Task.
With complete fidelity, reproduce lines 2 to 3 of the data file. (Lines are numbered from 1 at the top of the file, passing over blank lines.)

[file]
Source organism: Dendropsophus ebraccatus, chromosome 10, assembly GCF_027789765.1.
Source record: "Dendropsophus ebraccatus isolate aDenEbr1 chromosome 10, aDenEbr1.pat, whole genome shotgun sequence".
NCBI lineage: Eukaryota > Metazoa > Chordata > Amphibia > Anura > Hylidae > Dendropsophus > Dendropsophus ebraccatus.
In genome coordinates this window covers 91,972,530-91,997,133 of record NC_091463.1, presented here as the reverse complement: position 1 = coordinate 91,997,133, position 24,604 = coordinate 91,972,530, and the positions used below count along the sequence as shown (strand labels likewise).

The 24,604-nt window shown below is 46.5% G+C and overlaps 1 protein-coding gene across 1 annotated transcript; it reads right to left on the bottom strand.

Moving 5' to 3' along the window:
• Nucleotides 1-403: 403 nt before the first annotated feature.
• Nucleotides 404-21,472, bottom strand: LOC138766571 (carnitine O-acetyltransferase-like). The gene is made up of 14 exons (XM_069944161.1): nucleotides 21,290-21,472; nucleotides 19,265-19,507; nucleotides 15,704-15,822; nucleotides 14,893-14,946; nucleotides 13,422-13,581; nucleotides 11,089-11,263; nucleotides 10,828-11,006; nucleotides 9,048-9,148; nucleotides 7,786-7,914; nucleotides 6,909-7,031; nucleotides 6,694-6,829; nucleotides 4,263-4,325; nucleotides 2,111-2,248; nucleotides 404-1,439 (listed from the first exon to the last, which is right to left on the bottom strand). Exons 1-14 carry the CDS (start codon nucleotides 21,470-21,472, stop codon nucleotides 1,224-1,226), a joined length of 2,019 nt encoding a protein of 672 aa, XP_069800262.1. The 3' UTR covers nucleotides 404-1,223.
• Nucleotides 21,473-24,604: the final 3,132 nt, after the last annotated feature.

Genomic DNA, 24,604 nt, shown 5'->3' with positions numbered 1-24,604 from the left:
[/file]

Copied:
Source record: "Dendropsophus ebraccatus isolate aDenEbr1 chromosome 10, aDenEbr1.pat, whole genome shotgun sequence".
NCBI lineage: Eukaryota > Metazoa > Chordata > Amphibia > Anura > Hylidae > Dendropsophus > Dendropsophus ebraccatus.